The Legal Examiner The Legal Examiner The Legal Examiner search feed instagram google-plus avvo phone envelope checkmark mail-reply spinner error close
Skip to main content
A bottle of Zantac 150 and a box of Zantac 150
Chaffin Luhana LLP
(888) 480-1123

On April 1, 2020, the U.S. Food and Drug Administration (FDA) requested the immediate withdrawal of all Zantac (ranitidine) products from the market.  The agency took this action after independent studies revealed that the products could contain N-nitrosodimethylamine (NDMA), a probable human carcinogen and that levels of NDMA could increase over time and with exposure to high temperatures.

Following this announcement, the Defense Health Agency (DHA) advised military beneficiaries who take prescription Zantac to talk to their doctors about alternatives, and for those taking over-the-counter forms to stop taking it.

Military Members and Their Families Advised to Stop Using Zantac

The DHA manages Tricare, a government insurance program for members of the military and their families.  “The FDA is advising consumers taking OTC ranitidine to stop taking any tablets or liquid they currently have, dispose of them properly and not buy more; for those who wish to continue treating their condition, they should consider using other approved over-the-counter products,” DHA officials said.

Consumers were advised to follow FDA guidelines when disposing of unused medications, which are as follows:

  • Mixed uncrushed pills or liquids with an unappealing substance, like dirt, cat litter, or used coffee grounds.
  • Place the mixture in a container like a sealable plastic bag and throw it away in the trash.
  • Remove all personal information on the prescription labels of empty medication bottles or packaging and recycle them when possible.

FDA Takes Time in Recalling All Ranitidine Products

The FDA first warned of the presence of NDMA in Zantac in September 2019.  This came after the agency had become aware of tests showing the medications contained NDMA.  At the time, the agency noted, however, that though NDMA may cause harm in large amounts, “the levels the FDA is finding in ranitidine from preliminary tests barely exceeds amounts you might expect to find in common foods.”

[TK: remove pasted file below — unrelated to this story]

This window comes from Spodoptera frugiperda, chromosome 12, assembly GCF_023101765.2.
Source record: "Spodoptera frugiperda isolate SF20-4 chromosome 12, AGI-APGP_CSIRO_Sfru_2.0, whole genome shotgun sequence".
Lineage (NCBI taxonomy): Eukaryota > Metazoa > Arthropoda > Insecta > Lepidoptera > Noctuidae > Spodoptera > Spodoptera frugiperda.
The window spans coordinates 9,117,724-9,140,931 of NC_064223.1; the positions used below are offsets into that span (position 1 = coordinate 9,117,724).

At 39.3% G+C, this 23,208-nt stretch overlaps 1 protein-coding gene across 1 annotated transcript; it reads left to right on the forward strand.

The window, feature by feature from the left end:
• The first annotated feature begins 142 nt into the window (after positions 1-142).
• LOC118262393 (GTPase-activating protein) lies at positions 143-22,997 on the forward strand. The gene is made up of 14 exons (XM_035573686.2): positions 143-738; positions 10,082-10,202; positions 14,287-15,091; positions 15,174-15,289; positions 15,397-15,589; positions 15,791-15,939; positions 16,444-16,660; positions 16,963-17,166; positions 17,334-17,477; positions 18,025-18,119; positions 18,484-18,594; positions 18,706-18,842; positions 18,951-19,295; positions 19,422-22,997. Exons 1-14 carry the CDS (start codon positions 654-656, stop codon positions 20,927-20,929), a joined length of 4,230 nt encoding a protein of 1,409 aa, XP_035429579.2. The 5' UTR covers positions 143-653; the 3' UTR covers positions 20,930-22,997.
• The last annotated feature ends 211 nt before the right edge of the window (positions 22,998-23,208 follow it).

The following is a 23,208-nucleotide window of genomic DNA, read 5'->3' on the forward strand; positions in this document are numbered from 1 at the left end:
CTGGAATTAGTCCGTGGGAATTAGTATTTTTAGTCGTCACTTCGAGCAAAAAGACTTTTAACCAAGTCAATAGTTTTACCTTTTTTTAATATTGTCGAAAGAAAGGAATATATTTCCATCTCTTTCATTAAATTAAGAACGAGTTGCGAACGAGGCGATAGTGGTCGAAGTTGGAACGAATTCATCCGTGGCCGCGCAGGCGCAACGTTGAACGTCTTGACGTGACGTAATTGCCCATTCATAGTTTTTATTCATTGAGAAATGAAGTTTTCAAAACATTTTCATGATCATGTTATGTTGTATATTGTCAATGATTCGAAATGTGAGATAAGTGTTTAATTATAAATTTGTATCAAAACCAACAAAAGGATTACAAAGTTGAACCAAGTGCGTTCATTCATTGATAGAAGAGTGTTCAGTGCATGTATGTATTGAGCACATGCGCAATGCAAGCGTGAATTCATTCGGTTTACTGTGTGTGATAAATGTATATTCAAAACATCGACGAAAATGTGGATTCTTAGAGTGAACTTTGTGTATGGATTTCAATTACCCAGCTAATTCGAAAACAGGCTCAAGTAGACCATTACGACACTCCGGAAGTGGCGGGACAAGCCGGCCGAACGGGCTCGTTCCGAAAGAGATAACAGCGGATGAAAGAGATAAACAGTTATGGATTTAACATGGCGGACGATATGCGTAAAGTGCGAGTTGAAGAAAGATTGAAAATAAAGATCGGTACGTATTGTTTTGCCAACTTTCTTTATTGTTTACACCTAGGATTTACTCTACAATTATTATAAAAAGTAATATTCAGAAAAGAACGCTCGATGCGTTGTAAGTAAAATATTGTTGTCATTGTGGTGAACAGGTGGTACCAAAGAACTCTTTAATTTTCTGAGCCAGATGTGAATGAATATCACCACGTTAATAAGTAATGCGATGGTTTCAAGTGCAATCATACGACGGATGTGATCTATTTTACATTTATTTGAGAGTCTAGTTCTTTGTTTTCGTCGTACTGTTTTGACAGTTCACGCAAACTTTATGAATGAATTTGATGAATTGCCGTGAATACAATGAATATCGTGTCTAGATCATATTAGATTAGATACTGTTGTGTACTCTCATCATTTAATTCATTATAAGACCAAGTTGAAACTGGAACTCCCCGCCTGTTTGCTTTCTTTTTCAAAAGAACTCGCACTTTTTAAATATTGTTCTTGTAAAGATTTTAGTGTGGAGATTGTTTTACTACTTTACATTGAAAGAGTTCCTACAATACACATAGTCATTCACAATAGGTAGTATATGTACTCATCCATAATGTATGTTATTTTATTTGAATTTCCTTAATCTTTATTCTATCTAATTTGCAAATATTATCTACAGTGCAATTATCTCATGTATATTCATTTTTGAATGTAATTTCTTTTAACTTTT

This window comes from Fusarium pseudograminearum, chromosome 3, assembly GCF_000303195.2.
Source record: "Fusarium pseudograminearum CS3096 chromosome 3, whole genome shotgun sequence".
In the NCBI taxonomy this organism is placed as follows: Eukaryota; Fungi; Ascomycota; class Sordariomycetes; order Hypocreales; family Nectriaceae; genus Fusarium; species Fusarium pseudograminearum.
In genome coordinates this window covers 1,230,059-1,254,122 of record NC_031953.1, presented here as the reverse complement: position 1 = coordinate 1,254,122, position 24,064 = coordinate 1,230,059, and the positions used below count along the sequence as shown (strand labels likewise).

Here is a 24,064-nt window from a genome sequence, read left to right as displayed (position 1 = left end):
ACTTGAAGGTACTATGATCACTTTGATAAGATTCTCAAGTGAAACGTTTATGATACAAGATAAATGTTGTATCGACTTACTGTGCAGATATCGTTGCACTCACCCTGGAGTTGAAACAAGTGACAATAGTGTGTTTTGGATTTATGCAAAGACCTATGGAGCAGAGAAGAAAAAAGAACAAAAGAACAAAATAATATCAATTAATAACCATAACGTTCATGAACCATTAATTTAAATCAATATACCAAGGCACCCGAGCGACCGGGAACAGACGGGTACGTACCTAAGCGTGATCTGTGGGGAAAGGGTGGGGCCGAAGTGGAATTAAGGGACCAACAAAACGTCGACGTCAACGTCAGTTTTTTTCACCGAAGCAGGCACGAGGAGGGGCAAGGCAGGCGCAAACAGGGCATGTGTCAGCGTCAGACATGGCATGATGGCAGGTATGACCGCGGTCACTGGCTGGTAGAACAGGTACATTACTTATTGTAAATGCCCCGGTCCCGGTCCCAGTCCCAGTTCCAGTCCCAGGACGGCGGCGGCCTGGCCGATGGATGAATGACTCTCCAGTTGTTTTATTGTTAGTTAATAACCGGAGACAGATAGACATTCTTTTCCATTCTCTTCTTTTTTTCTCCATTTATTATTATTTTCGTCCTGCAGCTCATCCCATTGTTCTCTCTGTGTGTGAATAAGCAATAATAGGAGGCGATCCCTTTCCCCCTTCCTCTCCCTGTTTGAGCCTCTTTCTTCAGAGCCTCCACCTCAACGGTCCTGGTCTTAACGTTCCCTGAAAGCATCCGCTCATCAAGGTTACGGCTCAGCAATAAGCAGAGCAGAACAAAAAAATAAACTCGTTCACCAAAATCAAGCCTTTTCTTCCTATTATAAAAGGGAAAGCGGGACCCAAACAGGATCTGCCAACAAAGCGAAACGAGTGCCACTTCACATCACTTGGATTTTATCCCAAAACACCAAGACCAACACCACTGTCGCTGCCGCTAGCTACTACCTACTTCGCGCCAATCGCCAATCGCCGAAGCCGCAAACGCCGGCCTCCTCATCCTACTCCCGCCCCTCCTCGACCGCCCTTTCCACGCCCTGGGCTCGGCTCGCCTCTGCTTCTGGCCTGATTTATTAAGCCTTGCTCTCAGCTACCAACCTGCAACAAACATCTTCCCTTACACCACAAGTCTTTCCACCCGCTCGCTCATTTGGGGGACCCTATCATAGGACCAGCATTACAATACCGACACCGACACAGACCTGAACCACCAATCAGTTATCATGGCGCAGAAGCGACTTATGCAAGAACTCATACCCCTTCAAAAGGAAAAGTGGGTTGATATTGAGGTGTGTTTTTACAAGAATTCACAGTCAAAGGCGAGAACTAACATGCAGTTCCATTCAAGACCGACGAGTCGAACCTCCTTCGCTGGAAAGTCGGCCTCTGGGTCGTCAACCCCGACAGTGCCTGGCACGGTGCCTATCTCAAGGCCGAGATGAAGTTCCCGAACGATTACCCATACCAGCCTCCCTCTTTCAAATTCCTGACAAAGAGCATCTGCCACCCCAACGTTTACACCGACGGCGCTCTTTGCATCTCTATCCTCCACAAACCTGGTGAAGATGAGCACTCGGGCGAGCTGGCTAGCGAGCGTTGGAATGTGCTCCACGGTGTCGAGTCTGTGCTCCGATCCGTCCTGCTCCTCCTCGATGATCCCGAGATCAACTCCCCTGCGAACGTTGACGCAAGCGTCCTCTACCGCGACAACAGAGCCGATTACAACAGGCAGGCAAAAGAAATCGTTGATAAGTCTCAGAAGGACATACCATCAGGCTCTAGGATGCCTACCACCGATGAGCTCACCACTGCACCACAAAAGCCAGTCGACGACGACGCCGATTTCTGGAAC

The agency asked manufacturers to conduct their own testing, and soon many manufacturers of the drug began recalling their products. Generic manufacturer Sandoz was the first to pull 14 lots of prescription ranitidine from the market. Apotex Corp followed suit, recalling tablets labeled by Walgreens, Walmart, and Rite-Aid.

Sanofi, the manufacturer of Zantac, recalled its products in October, and other companies followed.  It wasn’t until April 2020, however, that the FDA called for all ranitidine products to be pulled from the market.

By that time, a third-party laboratory had confirmed that NDMA levels increase in ranitidine even under normal storage conditions and that it could increase significantly in samples stored at higher temperatures, including temperatures the products could be exposed to during distribution and handling by consumers.  The testing also revealed that the longer the length of time since it was manufactured, the higher the level of NDMA.

Hundreds of plaintiffs have filed lawsuits against Sanofi, and on February 6, 2020, the U.S. Judicial Panel on Multidistrict Litigation (JPML) ordered all federally filed Zantac lawsuits be consolidated in the Southern District of Florida for coordinated pre-trial proceedings.

Comments are closed.